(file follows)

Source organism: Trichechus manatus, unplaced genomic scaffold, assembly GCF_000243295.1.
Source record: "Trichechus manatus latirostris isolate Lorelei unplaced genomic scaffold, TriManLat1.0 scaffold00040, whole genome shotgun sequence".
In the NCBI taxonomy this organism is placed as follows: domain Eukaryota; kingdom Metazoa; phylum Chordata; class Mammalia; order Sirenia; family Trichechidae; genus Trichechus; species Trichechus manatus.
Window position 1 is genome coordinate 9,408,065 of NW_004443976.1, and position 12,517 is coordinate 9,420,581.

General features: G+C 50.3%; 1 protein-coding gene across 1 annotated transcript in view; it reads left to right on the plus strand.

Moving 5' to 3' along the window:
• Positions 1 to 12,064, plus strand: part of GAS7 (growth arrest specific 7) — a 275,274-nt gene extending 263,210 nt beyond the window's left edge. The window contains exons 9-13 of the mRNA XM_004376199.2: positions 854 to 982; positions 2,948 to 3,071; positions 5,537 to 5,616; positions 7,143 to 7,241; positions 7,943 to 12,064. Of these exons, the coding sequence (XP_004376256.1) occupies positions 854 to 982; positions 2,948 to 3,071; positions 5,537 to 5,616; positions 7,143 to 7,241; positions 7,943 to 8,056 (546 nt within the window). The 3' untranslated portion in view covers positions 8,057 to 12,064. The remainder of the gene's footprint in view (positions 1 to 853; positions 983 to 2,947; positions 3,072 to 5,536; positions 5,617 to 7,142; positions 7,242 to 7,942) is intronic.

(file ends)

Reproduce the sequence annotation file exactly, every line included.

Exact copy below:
Source organism: Trichechus manatus, unplaced genomic scaffold, assembly GCF_000243295.1.
Source record: "Trichechus manatus latirostris isolate Lorelei unplaced genomic scaffold, TriManLat1.0 scaffold00040, whole genome shotgun sequence".
In the NCBI taxonomy this organism is placed as follows: domain Eukaryota; kingdom Metazoa; phylum Chordata; class Mammalia; order Sirenia; family Trichechidae; genus Trichechus; species Trichechus manatus.
Window position 1 is genome coordinate 9,408,065 of NW_004443976.1, and position 12,517 is coordinate 9,420,581.

General features: G+C 50.3%; 1 protein-coding gene across 1 annotated transcript in view; it reads left to right on the plus strand.

Moving 5' to 3' along the window:
• Positions 1 to 12,064, plus strand: part of GAS7 (growth arrest specific 7) — a 275,274-nt gene extending 263,210 nt beyond the window's left edge. The window contains exons 9-13 of the mRNA XM_004376199.2: positions 854 to 982; positions 2,948 to 3,071; positions 5,537 to 5,616; positions 7,143 to 7,241; positions 7,943 to 12,064. Of these exons, the coding sequence (XP_004376256.1) occupies positions 854 to 982; positions 2,948 to 3,071; positions 5,537 to 5,616; positions 7,143 to 7,241; positions 7,943 to 8,056 (546 nt within the window). The 3' untranslated portion in view covers positions 8,057 to 12,064. The remainder of the gene's footprint in view (positions 1 to 853; positions 983 to 2,947; positions 3,072 to 5,536; positions 5,617 to 7,142; positions 7,242 to 7,942) is intronic.